Twelfth Station: Jesus Dies on the Cross

By Geralyn Nathe-Evans
Member, St. Benedict Parish, Avon, and director of faith formation, St. Peter Parish and St. Paul Parish, St. Cloud

This station brings us to the clear reality of Jesus’ death. I pause each and every time I pray this station. The initial thought of death can seem so very final, so sad, so overwhelming with emotion.

St. Benedict in Avon

Sometimes things end sadly and in ways we do not want them to, including life. Sometimes, like Jesus, we may feel defeated. We cannot always experience the life and events we desire or hope for in our lives.

We understand from accounts that Jesus endured great suffering both physically and emotionally in his final hours. I have often pondered the pain Jesus endured. Jesus was the ultimate sacrifice for us by his death. He was left with a few loved ones with him in the end. Many left.

Jesus cried out with the pain of being abandoned. Sometimes we, too, are abandoned by the people we love the most and whom we believe loved us as well. It can be a time of darkness and great emotional pain, a time of searching for meaning, a “dark night of the soul” of sorts. In recent years, I have felt great pain overcome me when praying this station.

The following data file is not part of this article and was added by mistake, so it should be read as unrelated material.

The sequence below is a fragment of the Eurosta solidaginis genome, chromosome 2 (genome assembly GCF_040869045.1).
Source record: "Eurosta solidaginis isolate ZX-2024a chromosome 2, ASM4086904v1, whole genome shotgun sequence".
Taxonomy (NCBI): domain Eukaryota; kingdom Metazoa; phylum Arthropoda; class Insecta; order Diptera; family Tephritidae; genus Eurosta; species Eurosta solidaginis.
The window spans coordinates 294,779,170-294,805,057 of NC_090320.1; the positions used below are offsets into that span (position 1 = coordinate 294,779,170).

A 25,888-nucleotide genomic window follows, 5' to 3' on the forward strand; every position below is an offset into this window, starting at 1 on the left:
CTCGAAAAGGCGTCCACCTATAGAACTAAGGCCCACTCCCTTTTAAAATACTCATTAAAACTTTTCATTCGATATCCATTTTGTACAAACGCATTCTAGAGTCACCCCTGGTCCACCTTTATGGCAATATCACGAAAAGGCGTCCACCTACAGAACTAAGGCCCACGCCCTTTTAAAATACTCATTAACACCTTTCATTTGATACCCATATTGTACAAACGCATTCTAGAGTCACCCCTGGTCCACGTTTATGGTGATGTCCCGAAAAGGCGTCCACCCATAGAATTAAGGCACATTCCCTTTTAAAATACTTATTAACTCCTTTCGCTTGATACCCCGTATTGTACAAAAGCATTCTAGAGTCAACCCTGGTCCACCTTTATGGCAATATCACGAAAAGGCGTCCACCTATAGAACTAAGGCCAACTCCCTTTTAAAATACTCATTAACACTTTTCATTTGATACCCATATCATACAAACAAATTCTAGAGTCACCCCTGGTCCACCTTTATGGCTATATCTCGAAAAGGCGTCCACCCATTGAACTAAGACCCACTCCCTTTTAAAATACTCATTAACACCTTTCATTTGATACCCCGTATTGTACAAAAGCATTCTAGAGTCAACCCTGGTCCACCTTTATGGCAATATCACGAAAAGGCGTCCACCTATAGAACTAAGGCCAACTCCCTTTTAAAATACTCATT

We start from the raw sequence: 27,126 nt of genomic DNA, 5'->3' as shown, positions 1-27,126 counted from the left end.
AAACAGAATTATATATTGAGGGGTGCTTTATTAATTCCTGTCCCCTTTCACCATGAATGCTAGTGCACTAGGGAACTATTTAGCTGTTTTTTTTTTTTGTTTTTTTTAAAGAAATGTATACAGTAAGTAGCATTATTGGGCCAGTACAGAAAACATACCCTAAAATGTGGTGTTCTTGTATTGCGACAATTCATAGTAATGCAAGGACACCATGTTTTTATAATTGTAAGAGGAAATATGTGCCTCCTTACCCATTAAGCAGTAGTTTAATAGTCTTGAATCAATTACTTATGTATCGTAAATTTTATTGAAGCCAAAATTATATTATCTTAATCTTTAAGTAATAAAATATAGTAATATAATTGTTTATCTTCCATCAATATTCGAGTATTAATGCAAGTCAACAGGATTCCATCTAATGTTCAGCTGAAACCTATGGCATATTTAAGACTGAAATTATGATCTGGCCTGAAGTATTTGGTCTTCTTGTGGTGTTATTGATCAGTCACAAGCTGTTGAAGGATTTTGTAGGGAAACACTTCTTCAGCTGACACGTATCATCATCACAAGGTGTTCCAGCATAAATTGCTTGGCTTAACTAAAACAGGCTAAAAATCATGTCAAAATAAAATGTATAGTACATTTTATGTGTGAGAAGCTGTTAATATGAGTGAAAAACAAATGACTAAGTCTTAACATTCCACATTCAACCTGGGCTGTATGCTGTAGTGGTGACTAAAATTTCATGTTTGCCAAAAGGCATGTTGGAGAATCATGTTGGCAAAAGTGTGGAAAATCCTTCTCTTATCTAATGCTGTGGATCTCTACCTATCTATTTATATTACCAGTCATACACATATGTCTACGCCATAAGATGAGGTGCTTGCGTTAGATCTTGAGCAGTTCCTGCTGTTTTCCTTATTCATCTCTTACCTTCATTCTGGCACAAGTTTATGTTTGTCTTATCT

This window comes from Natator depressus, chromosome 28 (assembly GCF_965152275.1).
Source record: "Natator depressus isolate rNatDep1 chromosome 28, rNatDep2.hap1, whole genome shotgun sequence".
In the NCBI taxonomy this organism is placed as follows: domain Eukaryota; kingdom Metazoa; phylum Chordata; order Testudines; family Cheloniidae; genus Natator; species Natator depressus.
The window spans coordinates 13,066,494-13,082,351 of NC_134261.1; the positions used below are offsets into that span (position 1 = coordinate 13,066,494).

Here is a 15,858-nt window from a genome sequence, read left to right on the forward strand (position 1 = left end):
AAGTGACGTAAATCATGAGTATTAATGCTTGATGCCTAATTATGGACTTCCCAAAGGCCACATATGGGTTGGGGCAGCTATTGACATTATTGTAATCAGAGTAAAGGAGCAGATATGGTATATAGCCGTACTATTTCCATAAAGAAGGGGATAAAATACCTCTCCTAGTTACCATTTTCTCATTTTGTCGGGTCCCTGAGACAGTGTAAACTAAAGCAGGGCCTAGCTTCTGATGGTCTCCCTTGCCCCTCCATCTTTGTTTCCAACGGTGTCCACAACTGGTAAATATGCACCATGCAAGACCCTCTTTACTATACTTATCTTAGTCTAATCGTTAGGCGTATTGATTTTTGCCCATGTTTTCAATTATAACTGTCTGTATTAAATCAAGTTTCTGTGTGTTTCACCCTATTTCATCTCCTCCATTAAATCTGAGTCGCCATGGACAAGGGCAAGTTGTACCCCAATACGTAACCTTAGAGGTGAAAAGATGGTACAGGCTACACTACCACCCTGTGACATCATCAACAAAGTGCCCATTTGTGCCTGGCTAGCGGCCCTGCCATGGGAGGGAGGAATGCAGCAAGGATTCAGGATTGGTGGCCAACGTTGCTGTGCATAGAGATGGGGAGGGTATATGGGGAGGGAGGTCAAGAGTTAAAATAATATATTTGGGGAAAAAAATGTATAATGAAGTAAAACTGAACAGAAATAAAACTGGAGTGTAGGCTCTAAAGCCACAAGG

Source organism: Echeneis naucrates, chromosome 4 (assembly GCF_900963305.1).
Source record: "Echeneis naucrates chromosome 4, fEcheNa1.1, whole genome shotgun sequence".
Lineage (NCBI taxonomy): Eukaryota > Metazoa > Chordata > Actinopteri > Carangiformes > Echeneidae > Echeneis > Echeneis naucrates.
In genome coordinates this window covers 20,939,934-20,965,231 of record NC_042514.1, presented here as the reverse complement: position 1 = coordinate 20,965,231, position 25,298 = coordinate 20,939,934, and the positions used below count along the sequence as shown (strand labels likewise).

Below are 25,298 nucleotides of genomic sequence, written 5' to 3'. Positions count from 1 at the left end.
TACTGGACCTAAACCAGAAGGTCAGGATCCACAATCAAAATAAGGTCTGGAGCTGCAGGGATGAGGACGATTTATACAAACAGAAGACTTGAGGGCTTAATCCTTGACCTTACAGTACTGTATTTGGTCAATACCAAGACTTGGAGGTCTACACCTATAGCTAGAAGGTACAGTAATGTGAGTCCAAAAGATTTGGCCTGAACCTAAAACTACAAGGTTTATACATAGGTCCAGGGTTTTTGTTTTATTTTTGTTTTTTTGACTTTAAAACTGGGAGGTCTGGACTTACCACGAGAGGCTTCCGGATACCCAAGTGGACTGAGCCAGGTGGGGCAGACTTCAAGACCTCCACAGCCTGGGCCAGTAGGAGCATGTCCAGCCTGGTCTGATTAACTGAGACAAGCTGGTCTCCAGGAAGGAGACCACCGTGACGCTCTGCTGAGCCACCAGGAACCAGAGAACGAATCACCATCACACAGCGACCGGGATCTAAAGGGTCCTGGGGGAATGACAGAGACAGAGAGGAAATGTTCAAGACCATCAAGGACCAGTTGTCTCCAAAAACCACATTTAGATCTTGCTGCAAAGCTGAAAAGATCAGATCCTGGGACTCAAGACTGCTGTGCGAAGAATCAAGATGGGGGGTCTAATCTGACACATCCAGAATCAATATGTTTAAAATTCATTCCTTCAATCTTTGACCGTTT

I have felt the deep, gut-wrenching pain of loss, of holding the person I loved most in life as he took his last breaths. I have buried the person to whom my soul was united with in this life, my best friend and great partner in this life on earth. To witness my husband’s sudden departure from this earth (after two heroic cancer battles) is a pain I will never forget and I think of every day. To trust and find comfort in his eternal life, because of Jesus’ death and resurrection, gives me comfort and hope.

When death comes, we cannot go back. Death is not merely the loss of earthly life. Death is encompassing of many losses. Loss leads us to grief. We may find ourselves on a journey of grief that only we can completely understand. The darkness may feel overwhelming and suffocating.

Death also provides us the challenge, promise and hope of rising to new life. Here is where I find the challenge: to live as an Easter person of hope and promise amidst, and despite, our story, despite the death of Good Friday.

Author: The Visitor

The Visitor is the official newpaper for the Diocese of Saint Cloud.

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